If you haven’t heard that one before, Sam Peliczowski probably has.  Sam is, you see, a struggling New York-based actor with the worst restaurant job in the Big Apple. Stuck deep down in a tiny basement cell, Sam is the reservations clerk for one of the city’s most shi-shi établissements.  No chance for Sam to be seen by directors, producers, casting people.  No chance for him to meet women (or men, if he happens to swing that way). No chance to get even the measliest of tips.

Sam is the protagonist of Becky Mode’s 37-character comedy Fully Committed, a one-actor one-acter in which a single male or female thespian gets to play not only Sam, but all 36 others, including the restaurant’s narcissistic chef, its snooty French maitre d’, Sam’s elderly dad and his agent’s assistant, assorted employees, and a couple dozen callers in search of that illusive reservation.  Can you spell “comic tour-de -force”?

Fully Committed’s original star (and co-creator of the play’s array of characters) Mark Setlock first brought the comedy to L.A. in 2000 for a successful run at the Coronet Theatre. Now, a decade later, Fully Committed is back, at San Pedro’s Little Fish Theatre, with Sam Lloyd (“Ted Buckland” for nine seasons on TV’s Scrubs) in all 37 roles, and yes indeedy, his performances make for a veritable comic tour-de -force.

It takes a minute or two to get used to seeing and hearing Lloyd move back and forth between Sam and one caller after another, but we soon recognize voices and even begin imagining faces, so real and varied are the voices and body language Lloyd creates for each character.

Among my own personal favorite callers are 

•Carolann Rosenstein-Fishburn, the imperious socialite described by maitre d’ Jean-Claude as having “the face of a catfish.” Sam: “Carolann Rosenstein-Fishburn on line three.”  Jean-Claude:  “Sam, she’s so ugly.”

•Mrs. Watanabe, the Japanese tourist with very little English, who begins each call with a painfully slow, high-pitched “My name is Watanabe. ‘W’ as in Wisconsin, ‘A’ as …”

•Bryce, the Naomi Campbell’s very gay assistant.  “She definitely needs a vegan tasting menu.  That’s a no-fat, no-salt, no-dairy, no-sugar, no-chicken, no-meat, no-fish, no-soy tasting menu for fifteen, okay?”

•Mrs. Sebag, the very definition of a battle-ax, absolutely outraged to learn that the restaurant has no record of the reservation she made three months ago. “This is an emergency!”

As Sam does his best to field his callers’ requests for tables that simply don’t exist (“I’m sorry, but we’re fully committed through January”), he struggles to get through to his agent regarding a Lincoln Center acting gig he desperately wants.   Sam’s recently widowed father, a sweet soul of a man, has only one request for his son—a Christmas visit that is much more easily said than done.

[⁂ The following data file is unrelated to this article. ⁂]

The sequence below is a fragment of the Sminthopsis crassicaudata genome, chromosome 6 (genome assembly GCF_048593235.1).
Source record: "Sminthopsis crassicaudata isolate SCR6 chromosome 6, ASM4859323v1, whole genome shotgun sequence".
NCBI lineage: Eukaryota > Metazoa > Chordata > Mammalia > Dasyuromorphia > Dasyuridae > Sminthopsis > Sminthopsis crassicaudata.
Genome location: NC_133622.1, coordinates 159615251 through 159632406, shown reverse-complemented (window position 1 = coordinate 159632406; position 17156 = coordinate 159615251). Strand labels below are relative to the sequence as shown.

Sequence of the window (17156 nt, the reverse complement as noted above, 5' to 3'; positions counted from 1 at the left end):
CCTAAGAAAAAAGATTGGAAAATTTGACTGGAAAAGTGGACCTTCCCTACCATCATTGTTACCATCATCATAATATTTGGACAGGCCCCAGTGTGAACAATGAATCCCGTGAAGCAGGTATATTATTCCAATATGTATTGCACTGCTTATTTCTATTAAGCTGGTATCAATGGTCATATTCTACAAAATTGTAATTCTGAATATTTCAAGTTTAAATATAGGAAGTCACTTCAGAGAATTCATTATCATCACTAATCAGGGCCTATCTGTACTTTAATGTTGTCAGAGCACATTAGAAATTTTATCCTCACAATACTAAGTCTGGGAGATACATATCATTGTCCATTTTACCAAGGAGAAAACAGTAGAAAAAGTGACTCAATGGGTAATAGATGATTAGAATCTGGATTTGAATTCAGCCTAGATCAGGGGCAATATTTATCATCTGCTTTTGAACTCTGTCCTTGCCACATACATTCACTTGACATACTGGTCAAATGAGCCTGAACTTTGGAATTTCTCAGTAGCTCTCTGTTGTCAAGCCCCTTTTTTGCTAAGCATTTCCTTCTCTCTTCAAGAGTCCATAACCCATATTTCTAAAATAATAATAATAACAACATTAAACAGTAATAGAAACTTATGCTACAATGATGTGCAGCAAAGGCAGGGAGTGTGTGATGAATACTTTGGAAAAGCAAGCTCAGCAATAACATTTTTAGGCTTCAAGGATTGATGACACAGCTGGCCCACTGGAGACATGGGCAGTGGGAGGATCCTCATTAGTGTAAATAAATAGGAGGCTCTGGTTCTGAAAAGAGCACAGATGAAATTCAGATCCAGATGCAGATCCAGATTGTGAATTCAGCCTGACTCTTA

Audience laughter builds as crisis piles up upon crisis. Are they really going to make him sing “The Lady Is A Tramp” for a Mafioso customer?  Isn’t there anyone but Sam to go clean up the lady’s powder room where someone has had a diarrhea attack just as Nina Zagat of Zagat Restaurant Surveys is about to use it? How is Sam going to manage to wrest the Lincoln Center gig from his former acting schoolmate who wants it every bit as much as Sam does? We may not have worked as a reservation clerk or been a struggling actor, but we can imagine ourselves in Sam’s shoes—and we’ve all met people like the ones who are making his job a basement hell.

Director Melanie Jones shares credit for Lloyd’s tour-de-force performance.  Neither could do it quite so well without the other. 

On a “could-be-improved” note, it’s to be hoped that the lack of a take-home program will be a one-production occurrence. Performers and audience members deserve to have in their hands basic production info, cast and creative team bios, etc. In the case of Fully Committed, a “Cast Of Characters” list would be useful (and amusing as well).  Theatergoers might want to know who did the show’s lighting, and in the case of a show with as many sound cues as this one has, who was in charge of this tougher than usual task.

Running on Wednesdays and Thursdays, Fully Committed provides the perfect pick-me-up for anyone with the mid-week blues. Not only might you laugh till it hurts, you’ll likely leave the theater grateful that, whatever your job might be, at least you’re not a struggling actor slash reservations clerk like Sam.

Little Fish Theatre, 777 Centre St. San Pedro.

–Steven Stanley
April 28, 2010

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